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Winter’s Icy Chill Strikes Malibu Lagoon, 24 December, 2017

December 27, 2017

The elegant Pintail used to be more common in the late 1970’s. (R. Ehler 12-24-17)

A surprising number of birders appeared, considering that it was Christmas Eve Day, and it was chilly. (57°F or 14°C is considered chilly around here. This blog’s title is tongue-in-cheek). We had a good assortment of birds, although all did not appear at the same time nor did everyone see all of them. The Merlin, for example. The first I heard about it was when I was asked: “Wow! Didja see that Merlin! What a show!” Well…no I didn’t, but thanks for asking. Once gone, apparently, gone forever.

Congener Phoebes: Say’s and Black, typically over-winter at the lagoon
(R. Ehler 12-24-17)

We had some people new to birding, and some birders new to the lagoon. Thus, plenty of questions and plenty of new birds for some of us. A cluster of (three, I think) birders had just finished a beginning birder’s course with Pasadena Audubon, and the gulls and shorebirds seemed to be new to them. As a reminder to our readers, our chapter has a beginning birding class beginning soon, but it might already be full.

House Finches seed-eating in beach brush (R. Juncosa 12-24-17)

Some ducks showed up, finally, so I guess the weather up north became a bit more wintery. I’ve recently read that some West Coast sea counts (stand on a seaside high point and count birds flying by) of ducks were down about ninety percent from prior years. That sounded about right to me. But today we had eight species of duck, two of grebe and two of loon. Not large numbers of any particular species, but good diversity.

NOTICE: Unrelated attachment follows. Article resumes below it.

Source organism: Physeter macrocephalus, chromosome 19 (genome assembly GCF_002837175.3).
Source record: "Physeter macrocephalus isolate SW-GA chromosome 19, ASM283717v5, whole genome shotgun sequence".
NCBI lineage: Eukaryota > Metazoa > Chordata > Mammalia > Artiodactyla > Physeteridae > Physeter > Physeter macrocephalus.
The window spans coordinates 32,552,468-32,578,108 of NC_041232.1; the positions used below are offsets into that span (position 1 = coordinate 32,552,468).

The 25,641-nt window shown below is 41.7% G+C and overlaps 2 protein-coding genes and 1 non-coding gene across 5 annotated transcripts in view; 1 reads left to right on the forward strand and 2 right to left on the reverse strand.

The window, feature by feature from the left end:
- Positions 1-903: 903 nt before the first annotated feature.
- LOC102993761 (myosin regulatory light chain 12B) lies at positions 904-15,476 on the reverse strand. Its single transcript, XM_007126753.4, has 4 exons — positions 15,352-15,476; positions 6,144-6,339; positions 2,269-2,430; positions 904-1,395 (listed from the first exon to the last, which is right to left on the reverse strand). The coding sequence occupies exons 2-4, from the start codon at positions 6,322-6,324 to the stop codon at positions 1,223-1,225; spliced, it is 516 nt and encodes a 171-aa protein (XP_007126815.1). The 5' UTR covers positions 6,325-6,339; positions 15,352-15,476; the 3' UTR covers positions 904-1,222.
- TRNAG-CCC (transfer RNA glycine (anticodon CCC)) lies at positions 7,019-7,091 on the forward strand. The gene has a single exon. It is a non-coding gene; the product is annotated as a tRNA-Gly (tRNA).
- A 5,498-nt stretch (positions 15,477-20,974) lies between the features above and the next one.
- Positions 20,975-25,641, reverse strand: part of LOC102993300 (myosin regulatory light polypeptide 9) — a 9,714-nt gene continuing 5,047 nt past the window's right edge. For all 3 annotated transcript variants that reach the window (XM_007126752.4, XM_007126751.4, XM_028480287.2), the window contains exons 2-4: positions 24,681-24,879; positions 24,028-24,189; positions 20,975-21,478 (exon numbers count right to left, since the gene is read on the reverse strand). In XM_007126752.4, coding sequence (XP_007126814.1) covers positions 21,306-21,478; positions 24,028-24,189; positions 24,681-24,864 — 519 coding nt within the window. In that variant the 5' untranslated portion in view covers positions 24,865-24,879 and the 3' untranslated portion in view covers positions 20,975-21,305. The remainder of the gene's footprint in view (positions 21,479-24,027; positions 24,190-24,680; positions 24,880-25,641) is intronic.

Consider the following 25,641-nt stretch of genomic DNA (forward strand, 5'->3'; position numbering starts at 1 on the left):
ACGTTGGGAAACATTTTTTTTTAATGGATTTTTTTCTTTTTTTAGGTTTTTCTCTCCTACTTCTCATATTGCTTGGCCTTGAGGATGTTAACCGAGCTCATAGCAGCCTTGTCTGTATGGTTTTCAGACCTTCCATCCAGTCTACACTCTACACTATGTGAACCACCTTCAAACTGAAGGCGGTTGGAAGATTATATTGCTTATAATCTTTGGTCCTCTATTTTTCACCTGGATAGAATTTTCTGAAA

Snowy Plovers a-plenty on the beach. Thirty-five of them, scattered widely through the washed-up detritus and footprint-hollows landside of the beach berm, including banded birds AA:BG and RR:BB, the latter bird spotted by Chris Lord.

Double-crested Cormorants in the lagoon, Western Gull preening (R. Juncosa 12-24-17)

Gulls were numerous. Most were California Gull, which is to be expected, but we also had one Bonaparte’s, one Mew (reported to me), Two Heermann’s, one Herring and two Glaucous-winged. Royal Tern was the only tern species. Forster’s and Caspian Terns must be around, somewhere, but the Elegants have fled to Baja for the winter. The larger shorebirds – Willet, Whimbrel, Marbled Godwit – have dwindled in numbers by about 70% since last month.

Whimbrel pokes around the beach (R. Juncosa 12-24-17)

One or two of the heavy-billed Common Loons were swimming around in the now-shallow lagoon waters. Shallow because the beach was breached during a recent high-tide, most of the water ran out, the water level dropped a couple of feet (estimated) and the water surface area is probably half of what it was a month ago.

Common Loon toolin’ down the lagoon (R. Juncosa 12-24-17)

Speaking of water, the current drought and low humidity is really affecting plants and trees everywhere, causing them to dry out and encouraging all our recent wildfires. The “Thomas” fire had become the largest wildfire in recorded California history – over 280,000 acres (450 square miles), and many homes gone. Many of the bushes look extremely brown and wilted. The tree by the picnic area died and fell over. Someone dragged it out of the path. Downtown Los Angeles had 0.11 inches of rain for Nov-Dec, 94% below normal.

Bewick’s Wren – pronounce it “Buick” or he gets upset – are usually up in the chaparral (R. Ehler 12-24-17)

Western Meadowlark on his rainbird perch (R. Ehler 12-24-17)

On my way out I met a birder, who asked if I though the bird he was looking at was a Cooper’s Hawk. It was on the ground on the small island near our gathering spot. I do not expect to find Cooper’s Hawks on the ground, sitting quietly, doing nothing. I’ve seen them on the ground while eating some hapless bird or rodent, such as the one disassembling and scarfing a rat in my backyard one recent winter. But we agreed that it was a juvenile Cooper’s. Sometimes juvenile raptors haven’t quite figured out how to catch prey. I’ve seen juvenile Red-tailed Hawks chase squirrels by hopping around on the ground, and a juvenile Great Black Hawk in the Peruvian Amazon trying – completely unsuccessfully – to grab any one of over a dozen Hoatzins resting in a fallen riverside tree by jumping ungainly from limb to limb.